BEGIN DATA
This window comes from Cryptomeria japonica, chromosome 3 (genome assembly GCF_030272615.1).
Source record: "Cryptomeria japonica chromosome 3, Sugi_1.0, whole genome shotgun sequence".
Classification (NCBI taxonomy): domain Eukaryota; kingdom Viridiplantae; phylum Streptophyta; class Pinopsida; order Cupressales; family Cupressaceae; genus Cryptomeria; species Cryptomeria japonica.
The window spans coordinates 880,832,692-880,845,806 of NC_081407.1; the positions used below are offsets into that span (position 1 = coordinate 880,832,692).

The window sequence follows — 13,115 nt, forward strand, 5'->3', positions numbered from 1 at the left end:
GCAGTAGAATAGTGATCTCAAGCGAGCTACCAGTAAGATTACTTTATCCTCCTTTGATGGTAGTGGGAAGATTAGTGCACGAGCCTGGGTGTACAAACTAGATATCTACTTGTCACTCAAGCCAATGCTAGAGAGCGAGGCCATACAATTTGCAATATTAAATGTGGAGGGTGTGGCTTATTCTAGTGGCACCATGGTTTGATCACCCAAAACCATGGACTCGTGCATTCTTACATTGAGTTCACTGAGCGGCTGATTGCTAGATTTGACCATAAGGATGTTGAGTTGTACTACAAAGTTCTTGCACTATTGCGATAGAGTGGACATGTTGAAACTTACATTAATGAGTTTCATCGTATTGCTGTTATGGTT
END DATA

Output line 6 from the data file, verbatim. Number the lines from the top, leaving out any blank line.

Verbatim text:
GCAGTAGAATAGTGATCTCAAGCGAGCTACCAGTAAGATTACTTTATCCTCCTTTGATGGTAGTGGGAAGATTAGTGCACGAGCCTGGGTGTACAAACTAGATATCTACTTGTCACTCAAGCCAATGCTAGAGAGCGAGGCCATACAATTTGCAATATTAAATGTGGAGGGTGTGGCTTATTCTAGTGGCACCATGGTTTGATCACCCAAAACCATGGACTCGTGCATTCTTACATTGAGTTCACTGAGCGGCTGATTGCTAGATTTGACCATAAGGATGTTGAGTTGTACTACAAAGTTCTTGCACTATTGCGATAGAGTGGACATGTTGAAACTTACATTAATGAGTTTCATCGTATTGCTGTTATGGTT